Queen of the Desert movie
Nicole Kidman and director Werner Herzog bring to life the extraordinary true story of a trailblazing woman who found freedom in the faraway world of the Middle East. Gertrude Bell (Kidman) chafes against the stifling rigidity of life in turn-of-the-century England, leaving it behind for a chance to travel to Tehran. So begins her lifelong adventure across the Arab world, a journey marked by danger, a passionate affair with a British officer (James Franco), and an encounter with the legendary T.E. Lawrence (Robert Pattinson). Stunningly shot on location in Morocco and Jordan.
Queen of the Desert wiki
Queen of the Desert is a 2015 American epic biographical drama film written and directed by Werner Herzog and is based on the life of British traveller, writer, archaeologist, explorer, cartographer and political officer Gertrude Bell. The film follows Bell’s life chronologically, from her early twenties till her death. It is Herzog’s first feature film in six years after his 2009 film My Son, My Son, What Have Ye Done?
The film stars Nicole Kidman, James Franco, Damian Lewis and Robert Pattinson. After going through many delays and casting problems, production finally took place from December 2013 to March 2014 in Morocco, Jordan and England. It was screened in the main competition section of the 65th Berlin International Film Festival and had its premiere on February 6, 2015. It had a theatrical release in Germany on September 3, 2015. It is scheduled to be released in a limited release and through video on demand on April 14, 2017, by IFC Films.
The film received mostly negative reviews from critics and was also a financial disappointment, grossing $2 million against a $36 million production budget.
- Nicole Kidman as Gertrude Bell
- James Franco as Henry Cadogan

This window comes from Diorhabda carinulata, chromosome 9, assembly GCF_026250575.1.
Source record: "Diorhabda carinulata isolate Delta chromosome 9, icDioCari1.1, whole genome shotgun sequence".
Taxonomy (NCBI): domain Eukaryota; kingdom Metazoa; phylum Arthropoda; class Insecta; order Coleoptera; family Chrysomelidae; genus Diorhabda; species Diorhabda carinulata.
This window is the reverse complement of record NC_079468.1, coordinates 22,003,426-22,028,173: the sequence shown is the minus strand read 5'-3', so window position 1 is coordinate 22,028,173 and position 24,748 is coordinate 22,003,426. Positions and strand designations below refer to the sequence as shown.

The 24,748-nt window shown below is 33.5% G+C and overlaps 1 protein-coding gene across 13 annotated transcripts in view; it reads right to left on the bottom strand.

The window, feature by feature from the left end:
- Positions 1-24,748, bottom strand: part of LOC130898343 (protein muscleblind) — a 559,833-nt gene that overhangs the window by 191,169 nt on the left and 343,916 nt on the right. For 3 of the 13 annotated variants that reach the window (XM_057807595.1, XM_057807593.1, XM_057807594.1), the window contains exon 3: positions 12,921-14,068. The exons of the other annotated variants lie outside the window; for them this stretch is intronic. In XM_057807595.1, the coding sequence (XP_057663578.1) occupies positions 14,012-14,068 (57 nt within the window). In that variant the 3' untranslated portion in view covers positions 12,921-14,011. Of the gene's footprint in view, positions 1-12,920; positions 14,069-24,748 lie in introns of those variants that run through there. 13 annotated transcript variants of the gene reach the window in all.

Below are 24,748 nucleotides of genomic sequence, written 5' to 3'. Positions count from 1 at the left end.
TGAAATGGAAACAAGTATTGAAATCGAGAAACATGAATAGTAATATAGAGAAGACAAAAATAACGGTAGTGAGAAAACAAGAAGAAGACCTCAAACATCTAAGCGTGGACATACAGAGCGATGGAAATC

- Damian Lewis as Charles Doughty-Wylie
- Robert Pattinson as T. E. Lawrence
- Christopher Fulford as Winston Churchill
- Mark Lewis Jones as Frank Lascelles
- Jenny Agutter as Florence Bell
- Holly Earl as Cousin Florence
- Beth Goddard as Aunt Lascelles
- Michael Jenn as R. Campbell Thompson
- Assaad Bouab as Sheikh
- Jay Abdo as Fattouh, Bell’s guide
- David Calder as Hugh Bell
- Nick Waring as Mark Sykes
- Sam Kanater as Dulaim
- Sophie Linfield as Judith Doughty-Wylie
- William Ellis as Earl of Chester
- John Wark as Arnold Runcie
- Younes Bouab as King Faycal
- Fehd Benchemsi as Ibrahim
- Ismael Kanater as Dulaim
- Anas Chrifi as Emir
Queen of the Desert review
Queen of the Desert breaks form with several other Herzog movies: A female lead character, a grand Hollywood-like production and most interesting: a different perspective on the culture-nature dichotomy and the effects of cultural distance that almost forms the core of Herzog’s work.
It tells the story of Gertrude Bell (Kidman), an English writer and traveler who became more and more influential in the Middle East region through her unprecedented travels where she formed bonds with several future postcolonial leaders. Later in life she became involved in politics and helped to found several nation states (and determine its borders), along which Jordan and Iraq through the Hashemite dynasties. She worked in close cooperation with T.E. Lawrence (Pattison).
It is always interesting to see what’s left out of the story: her efforts to establish the new countries were far more extreme and tiresome (plus the real reason Iraq was founded: cost-cutting by the British Empire), her witnessing of the Armenian genocide and slave trade, her actual spying role, her relative poverty, illness and depression later in life. What is paid attention to elaborately are her love interests (well played by Franco and Lewis), both ending in tragedy. But too much are we watching a watered-down, Hollywood interpretation of Bell by Kidman and not the real strong and intelligent woman she obviously had to be handling the complexities of deal making in the region.
Yet some typical trademarks of Herzog still shine through: travel to unknown, unmapped places where people find their cultural beliefs and visions on reality tested. In Herzog’s world, venturing into nature from the cultural boundaries of existence always leads to suffering and destruction, mankind being unable to conquer the forces of nature. What makes this movie then atypical in the work of Herzog is that Bell finds solace and fulfillment through that process. Also atypical is the time we spent inside: these scenes inside the bastions of power are unfortunately not the best in the movie, and in the landscape scenes, Herzog seems much more on his turf.
Herzog always saw himself as resisting the banality of the images film is projecting, but here he somewhat contributes to that process. Despite that Queen of the Desert is still very watchable, informative and yes, even entertaining.